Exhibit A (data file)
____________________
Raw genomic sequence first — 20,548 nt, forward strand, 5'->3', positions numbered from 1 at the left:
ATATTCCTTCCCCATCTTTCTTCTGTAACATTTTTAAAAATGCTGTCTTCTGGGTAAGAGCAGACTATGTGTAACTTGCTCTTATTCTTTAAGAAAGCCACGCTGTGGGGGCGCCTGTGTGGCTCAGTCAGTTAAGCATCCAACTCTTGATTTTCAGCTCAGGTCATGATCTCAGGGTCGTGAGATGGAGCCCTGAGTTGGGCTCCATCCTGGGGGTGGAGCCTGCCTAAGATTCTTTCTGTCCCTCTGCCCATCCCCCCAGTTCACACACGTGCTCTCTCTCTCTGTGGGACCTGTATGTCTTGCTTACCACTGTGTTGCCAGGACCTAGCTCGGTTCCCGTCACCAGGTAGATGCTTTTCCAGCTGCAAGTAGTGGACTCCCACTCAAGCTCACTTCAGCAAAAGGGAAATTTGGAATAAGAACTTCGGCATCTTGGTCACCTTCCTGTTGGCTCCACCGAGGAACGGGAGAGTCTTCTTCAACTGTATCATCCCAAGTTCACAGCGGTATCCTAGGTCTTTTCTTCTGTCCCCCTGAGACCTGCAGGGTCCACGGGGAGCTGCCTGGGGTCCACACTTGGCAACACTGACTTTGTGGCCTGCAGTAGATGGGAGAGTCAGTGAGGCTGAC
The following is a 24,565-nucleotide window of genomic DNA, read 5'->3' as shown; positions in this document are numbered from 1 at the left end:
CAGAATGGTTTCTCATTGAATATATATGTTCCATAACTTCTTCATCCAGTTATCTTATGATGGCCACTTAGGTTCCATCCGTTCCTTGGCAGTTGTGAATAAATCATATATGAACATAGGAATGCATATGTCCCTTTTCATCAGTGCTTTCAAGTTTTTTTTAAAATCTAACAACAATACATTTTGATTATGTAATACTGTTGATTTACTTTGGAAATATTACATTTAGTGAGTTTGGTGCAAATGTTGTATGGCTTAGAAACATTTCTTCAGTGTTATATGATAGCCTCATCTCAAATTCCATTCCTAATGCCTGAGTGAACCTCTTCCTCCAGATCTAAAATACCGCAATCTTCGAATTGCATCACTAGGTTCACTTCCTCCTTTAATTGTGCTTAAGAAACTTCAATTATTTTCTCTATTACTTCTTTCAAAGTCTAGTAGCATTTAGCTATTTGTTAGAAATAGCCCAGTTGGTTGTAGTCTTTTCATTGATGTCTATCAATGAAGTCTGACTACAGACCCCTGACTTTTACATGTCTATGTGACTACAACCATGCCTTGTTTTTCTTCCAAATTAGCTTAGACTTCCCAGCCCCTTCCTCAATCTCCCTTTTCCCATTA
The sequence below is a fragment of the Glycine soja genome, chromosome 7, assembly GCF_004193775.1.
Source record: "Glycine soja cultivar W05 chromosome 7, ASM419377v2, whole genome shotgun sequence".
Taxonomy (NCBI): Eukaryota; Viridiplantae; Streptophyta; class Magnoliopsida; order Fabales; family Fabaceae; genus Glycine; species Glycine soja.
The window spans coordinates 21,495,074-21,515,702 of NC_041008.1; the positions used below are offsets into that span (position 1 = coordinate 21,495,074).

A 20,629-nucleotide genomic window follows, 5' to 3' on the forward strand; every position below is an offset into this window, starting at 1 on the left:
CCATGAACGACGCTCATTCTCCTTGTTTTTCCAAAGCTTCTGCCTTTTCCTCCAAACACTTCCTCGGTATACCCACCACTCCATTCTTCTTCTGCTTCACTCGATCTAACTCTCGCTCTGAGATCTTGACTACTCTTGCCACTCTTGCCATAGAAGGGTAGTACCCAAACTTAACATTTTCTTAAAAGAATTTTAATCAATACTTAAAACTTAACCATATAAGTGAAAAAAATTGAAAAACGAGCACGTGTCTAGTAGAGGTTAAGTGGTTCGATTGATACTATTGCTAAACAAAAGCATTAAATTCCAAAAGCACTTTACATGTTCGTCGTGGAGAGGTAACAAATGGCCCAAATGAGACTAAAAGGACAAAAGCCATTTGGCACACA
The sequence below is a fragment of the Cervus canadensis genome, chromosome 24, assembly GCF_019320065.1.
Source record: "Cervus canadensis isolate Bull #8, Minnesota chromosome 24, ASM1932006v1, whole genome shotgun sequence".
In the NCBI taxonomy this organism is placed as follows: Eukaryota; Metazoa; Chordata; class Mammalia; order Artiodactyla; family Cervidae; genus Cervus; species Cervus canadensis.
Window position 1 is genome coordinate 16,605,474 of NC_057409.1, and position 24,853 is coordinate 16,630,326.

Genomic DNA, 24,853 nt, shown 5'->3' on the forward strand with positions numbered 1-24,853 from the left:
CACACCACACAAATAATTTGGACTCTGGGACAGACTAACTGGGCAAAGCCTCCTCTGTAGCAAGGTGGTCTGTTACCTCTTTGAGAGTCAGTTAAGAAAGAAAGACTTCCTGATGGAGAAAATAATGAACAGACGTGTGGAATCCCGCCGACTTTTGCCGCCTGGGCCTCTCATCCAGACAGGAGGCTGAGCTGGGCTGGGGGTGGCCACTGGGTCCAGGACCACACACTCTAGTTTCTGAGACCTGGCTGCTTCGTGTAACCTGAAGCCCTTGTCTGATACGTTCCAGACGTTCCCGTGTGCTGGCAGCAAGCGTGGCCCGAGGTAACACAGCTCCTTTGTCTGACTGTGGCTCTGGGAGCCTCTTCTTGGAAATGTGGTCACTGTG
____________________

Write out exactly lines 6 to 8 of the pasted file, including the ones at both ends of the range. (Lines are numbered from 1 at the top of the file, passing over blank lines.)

Source record: "Glycine soja cultivar W05 chromosome 7, ASM419377v2, whole genome shotgun sequence".
Taxonomy (NCBI): Eukaryota; Viridiplantae; Streptophyta; class Magnoliopsida; order Fabales; family Fabaceae; genus Glycine; species Glycine soja.
The window spans coordinates 21,495,074-21,515,702 of NC_041008.1; the positions used below are offsets into that span (position 1 = coordinate 21,495,074).